The scale and scope of our dreams are not the same as Tendulkar’s but we can still use his approach. Musicians, photographers, Investment bankers.  We can have our own net sessions to improve. We can discuss every irritating detail to death before a match. We can be competitive. We can change our way when the body refuses to listen. Every day, every match, every beautifully paced innings. Everything for our dream, whatever shape and size it is.

Someone made a great observation that Tendulkar’s life was a perfect storm - The undeniable natural talent. The understanding family. The lucky break.

I think it is at that point, post the arrival - when most blooming Genius’ fall through the cracks. In Tendulkar’s case, it was that very point when the real Tendulkar actually turned up. A day before that ball crashed into his face, he was just some selector’s leap of faith. After that he was, and remained till this week- Sachin Tendulkar.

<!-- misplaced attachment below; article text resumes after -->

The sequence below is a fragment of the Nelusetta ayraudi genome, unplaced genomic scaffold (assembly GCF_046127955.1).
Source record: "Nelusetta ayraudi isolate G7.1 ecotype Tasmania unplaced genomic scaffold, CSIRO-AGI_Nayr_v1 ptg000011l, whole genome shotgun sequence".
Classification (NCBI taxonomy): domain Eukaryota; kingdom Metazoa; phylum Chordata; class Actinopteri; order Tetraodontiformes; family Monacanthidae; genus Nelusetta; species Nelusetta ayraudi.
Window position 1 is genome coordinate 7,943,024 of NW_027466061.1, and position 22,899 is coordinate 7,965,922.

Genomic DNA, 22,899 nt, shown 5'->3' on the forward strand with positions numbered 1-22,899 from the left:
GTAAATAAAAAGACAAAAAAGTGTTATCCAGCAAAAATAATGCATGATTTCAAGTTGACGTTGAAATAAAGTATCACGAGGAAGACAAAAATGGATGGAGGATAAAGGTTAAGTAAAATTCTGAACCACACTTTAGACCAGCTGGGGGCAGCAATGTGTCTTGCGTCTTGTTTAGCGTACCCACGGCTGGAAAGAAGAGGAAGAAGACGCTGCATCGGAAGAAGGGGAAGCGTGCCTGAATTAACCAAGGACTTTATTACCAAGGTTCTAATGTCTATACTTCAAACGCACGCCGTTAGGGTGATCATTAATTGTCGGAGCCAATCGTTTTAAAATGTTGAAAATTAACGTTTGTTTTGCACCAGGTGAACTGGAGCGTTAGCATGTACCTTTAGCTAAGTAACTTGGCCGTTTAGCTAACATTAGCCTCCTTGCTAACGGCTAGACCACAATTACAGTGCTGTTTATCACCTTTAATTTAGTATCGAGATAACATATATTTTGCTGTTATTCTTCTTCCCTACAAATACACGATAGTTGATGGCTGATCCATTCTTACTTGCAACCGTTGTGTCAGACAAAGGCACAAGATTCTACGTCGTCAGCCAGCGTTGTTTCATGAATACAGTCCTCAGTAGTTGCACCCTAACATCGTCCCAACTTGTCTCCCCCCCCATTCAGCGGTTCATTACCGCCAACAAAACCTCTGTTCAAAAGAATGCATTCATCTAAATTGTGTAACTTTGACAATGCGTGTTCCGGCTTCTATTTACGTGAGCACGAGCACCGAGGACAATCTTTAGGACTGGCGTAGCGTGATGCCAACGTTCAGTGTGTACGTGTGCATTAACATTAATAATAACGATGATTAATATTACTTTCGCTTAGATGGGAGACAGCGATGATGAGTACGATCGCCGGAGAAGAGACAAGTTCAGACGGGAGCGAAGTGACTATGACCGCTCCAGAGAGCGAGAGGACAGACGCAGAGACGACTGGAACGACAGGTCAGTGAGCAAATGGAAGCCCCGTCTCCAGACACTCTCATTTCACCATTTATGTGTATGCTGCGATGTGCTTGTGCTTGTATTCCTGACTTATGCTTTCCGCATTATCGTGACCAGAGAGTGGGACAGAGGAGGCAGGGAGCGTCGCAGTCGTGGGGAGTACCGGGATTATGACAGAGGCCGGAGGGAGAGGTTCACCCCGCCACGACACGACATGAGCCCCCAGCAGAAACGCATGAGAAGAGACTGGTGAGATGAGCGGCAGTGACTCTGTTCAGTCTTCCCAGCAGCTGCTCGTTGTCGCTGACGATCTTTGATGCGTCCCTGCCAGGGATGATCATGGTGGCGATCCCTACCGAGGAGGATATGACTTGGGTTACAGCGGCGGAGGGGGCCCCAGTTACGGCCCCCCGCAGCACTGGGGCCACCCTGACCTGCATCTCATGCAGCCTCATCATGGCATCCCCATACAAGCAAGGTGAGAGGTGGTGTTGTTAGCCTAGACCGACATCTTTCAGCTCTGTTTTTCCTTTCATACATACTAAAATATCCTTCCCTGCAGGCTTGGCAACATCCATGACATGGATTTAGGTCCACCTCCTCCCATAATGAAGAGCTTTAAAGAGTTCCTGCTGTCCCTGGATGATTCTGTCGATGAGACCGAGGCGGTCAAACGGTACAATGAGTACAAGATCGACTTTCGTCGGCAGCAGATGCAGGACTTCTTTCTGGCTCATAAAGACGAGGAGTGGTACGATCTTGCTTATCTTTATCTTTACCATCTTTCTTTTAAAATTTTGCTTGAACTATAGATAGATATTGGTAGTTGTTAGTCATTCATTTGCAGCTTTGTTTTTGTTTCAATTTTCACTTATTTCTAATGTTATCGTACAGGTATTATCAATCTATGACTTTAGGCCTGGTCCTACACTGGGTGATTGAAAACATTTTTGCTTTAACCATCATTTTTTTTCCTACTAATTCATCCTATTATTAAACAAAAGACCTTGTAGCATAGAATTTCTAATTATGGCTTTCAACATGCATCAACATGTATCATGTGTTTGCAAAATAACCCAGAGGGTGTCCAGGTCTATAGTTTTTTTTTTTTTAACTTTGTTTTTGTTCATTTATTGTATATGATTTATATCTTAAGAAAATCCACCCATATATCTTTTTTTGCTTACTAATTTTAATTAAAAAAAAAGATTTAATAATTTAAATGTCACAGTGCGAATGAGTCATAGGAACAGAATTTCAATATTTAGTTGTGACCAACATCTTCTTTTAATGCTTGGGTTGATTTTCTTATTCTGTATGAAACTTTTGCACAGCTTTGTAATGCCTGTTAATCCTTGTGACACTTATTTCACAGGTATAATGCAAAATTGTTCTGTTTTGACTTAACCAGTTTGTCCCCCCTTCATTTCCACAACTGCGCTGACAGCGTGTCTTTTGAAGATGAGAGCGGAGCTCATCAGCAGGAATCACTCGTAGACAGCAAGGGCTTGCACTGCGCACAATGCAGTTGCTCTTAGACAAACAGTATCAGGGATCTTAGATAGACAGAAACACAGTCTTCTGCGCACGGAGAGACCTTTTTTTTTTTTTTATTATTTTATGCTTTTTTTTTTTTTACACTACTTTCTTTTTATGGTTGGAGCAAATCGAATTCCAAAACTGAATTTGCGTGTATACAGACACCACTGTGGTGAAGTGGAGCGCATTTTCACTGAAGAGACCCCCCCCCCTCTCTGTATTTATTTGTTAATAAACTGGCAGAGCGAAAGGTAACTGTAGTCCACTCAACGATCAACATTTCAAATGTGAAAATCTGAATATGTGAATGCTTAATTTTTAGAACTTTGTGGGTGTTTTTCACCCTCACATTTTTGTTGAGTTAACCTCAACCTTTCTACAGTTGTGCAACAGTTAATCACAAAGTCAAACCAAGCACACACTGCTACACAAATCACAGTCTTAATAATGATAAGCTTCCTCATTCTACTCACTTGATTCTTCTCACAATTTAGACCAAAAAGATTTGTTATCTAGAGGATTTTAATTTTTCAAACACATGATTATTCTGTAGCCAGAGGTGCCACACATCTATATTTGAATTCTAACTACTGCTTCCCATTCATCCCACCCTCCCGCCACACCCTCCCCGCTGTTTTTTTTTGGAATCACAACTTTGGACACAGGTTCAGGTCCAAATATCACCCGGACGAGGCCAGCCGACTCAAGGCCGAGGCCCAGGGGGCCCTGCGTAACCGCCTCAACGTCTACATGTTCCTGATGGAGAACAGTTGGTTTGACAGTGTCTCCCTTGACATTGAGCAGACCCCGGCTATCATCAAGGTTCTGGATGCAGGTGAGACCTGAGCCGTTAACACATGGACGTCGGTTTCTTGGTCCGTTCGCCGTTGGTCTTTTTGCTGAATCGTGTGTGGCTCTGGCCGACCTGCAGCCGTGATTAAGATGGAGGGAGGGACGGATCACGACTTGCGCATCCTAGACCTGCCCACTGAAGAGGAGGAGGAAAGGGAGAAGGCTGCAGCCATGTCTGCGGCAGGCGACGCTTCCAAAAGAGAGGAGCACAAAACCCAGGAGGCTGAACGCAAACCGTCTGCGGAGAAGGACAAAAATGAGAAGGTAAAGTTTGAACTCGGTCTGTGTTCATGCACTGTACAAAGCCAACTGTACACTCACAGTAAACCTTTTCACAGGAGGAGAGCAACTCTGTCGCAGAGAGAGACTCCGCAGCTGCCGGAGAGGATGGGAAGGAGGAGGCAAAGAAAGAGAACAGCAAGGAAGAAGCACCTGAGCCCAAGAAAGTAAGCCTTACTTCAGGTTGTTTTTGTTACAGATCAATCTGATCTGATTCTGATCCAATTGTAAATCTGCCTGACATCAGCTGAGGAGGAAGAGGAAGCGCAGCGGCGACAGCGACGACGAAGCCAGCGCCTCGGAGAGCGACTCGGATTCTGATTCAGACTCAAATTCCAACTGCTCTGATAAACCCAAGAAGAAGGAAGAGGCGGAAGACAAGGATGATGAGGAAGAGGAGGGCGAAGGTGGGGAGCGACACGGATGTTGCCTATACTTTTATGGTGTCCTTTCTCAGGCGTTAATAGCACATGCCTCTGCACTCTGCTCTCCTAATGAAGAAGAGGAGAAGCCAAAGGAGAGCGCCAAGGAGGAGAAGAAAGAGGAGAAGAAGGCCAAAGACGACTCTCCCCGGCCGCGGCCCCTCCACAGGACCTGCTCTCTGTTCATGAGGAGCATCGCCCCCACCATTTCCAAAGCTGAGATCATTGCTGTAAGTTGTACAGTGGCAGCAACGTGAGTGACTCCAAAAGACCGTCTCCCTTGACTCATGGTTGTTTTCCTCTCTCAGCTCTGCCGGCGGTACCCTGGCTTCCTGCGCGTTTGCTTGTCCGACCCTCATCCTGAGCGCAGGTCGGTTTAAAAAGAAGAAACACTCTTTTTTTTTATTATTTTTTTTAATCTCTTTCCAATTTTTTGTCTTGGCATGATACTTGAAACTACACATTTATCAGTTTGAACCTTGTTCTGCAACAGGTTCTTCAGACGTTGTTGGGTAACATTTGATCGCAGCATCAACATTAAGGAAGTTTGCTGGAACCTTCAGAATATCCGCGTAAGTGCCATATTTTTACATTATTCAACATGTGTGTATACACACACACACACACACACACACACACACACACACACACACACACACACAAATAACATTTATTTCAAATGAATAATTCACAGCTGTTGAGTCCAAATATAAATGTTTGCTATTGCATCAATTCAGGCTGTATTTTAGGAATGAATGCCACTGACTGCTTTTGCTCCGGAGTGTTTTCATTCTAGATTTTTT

While geniuses  frequently let ego trump the love of their craft, often leaving us with question on what could have been - Tendulkar remained Tendulkar. He became what could have been. He fulfilled the promise.

A genius not because of his talent, but inspite of it.

 If his life and method was a book, it should be called The Genius’ Guide to become a Genius. The shortest book one would ever read. Five lines. Identify your passion. Work at it. Learn about it. Respect it. Love it. A book that would demand a lifetime of reading.